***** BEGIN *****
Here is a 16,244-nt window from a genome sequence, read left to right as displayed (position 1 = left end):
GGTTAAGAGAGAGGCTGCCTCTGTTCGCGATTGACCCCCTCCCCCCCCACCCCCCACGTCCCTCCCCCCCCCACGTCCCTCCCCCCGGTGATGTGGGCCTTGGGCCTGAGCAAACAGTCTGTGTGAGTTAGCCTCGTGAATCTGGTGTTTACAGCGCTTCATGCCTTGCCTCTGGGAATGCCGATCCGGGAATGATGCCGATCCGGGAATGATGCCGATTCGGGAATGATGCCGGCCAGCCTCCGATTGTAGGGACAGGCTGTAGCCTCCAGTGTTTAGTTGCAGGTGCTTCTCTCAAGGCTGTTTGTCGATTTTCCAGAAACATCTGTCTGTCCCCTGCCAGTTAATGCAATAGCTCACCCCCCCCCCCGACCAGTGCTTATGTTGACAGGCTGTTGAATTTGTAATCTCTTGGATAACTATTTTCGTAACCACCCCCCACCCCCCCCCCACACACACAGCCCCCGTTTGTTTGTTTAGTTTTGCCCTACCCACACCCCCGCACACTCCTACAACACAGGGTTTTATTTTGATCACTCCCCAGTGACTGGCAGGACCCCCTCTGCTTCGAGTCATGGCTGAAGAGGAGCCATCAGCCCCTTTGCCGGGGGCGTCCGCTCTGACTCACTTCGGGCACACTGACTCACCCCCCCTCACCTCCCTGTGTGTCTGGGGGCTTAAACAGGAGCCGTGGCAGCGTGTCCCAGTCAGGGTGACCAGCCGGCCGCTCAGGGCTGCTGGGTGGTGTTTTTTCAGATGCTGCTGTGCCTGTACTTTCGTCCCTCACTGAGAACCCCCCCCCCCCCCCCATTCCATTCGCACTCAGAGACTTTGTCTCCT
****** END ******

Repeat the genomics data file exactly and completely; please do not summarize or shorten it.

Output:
Here is a 16,244-nt window from a genome sequence, read left to right as displayed (position 1 = left end):
GGTTAAGAGAGAGGCTGCCTCTGTTCGCGATTGACCCCCTCCCCCCCCACCCCCCACGTCCCTCCCCCCCCCACGTCCCTCCCCCCGGTGATGTGGGCCTTGGGCCTGAGCAAACAGTCTGTGTGAGTTAGCCTCGTGAATCTGGTGTTTACAGCGCTTCATGCCTTGCCTCTGGGAATGCCGATCCGGGAATGATGCCGATCCGGGAATGATGCCGATTCGGGAATGATGCCGGCCAGCCTCCGATTGTAGGGACAGGCTGTAGCCTCCAGTGTTTAGTTGCAGGTGCTTCTCTCAAGGCTGTTTGTCGATTTTCCAGAAACATCTGTCTGTCCCCTGCCAGTTAATGCAATAGCTCACCCCCCCCCCCGACCAGTGCTTATGTTGACAGGCTGTTGAATTTGTAATCTCTTGGATAACTATTTTCGTAACCACCCCCCACCCCCCCCCCACACACACAGCCCCCGTTTGTTTGTTTAGTTTTGCCCTACCCACACCCCCGCACACTCCTACAACACAGGGTTTTATTTTGATCACTCCCCAGTGACTGGCAGGACCCCCTCTGCTTCGAGTCATGGCTGAAGAGGAGCCATCAGCCCCTTTGCCGGGGGCGTCCGCTCTGACTCACTTCGGGCACACTGACTCACCCCCCCTCACCTCCCTGTGTGTCTGGGGGCTTAAACAGGAGCCGTGGCAGCGTGTCCCAGTCAGGGTGACCAGCCGGCCGCTCAGGGCTGCTGGGTGGTGTTTTTTCAGATGCTGCTGTGCCTGTACTTTCGTCCCTCACTGAGAACCCCCCCCCCCCCCCCATTCCATTCGCACTCAGAGACTTTGTCTCCT